Thursday Jun. 03, 2010 @ 10:39 pm By

A recent story on the interwebs talks about a new TSA feature being tested that would allow passengers with smart phones, laptops, PDAs to avoid long lines at security checkpoints by tracking how long people are stuck in security lines with the end goal of posting said wait times on websites and in airports across the country.

It works via the airports having tiny receivers near checkpoints which detect the serial numbers “chirped” by some electronic devices every 10-15 seconds – like smartphones – being carried by passengers. The receivers can then record the time when a passenger entered a security line and the time when the same passenger cleared the checkpoint.

“But civil-liberties experts worry that such a system enables the government to track people’s whereabouts. “It’s serious business when the government begins to get near people’s personal-communication devices,” said American Civil Liberties Union privacy expert Jay Stanley.” – even though the developers say only part of each serial number is recorded, which if course could change, and the numbers are claimed to be “quickly deleted”, which could change, and that travelers can set their devices so they don’t chirp this info, which many likely have no idea how to do.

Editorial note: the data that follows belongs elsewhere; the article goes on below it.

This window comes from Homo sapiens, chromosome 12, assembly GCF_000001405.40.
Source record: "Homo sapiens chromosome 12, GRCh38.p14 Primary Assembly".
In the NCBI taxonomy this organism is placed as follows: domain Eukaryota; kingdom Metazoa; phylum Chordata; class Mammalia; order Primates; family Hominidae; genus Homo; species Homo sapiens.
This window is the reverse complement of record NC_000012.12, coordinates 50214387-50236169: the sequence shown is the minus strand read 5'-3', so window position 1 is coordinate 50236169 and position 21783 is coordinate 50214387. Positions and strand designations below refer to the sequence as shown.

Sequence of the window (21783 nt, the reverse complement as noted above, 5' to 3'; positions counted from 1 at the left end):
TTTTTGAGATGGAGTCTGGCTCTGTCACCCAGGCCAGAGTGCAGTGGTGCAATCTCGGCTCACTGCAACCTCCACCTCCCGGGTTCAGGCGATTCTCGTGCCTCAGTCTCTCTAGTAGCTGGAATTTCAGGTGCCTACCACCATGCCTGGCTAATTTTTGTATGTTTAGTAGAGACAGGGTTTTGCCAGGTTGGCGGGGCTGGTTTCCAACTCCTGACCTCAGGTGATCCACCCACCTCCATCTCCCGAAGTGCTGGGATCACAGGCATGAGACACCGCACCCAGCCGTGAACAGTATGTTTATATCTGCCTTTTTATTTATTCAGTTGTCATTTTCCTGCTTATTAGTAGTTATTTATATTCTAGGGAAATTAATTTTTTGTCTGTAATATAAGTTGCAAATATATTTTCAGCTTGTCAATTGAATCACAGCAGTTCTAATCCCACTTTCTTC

We are big techi fans here, so the idea seems like a good one. Maybe if it could be posted on a web site like Google traffic flow map with yellow, red, green indicators indicating wait times.

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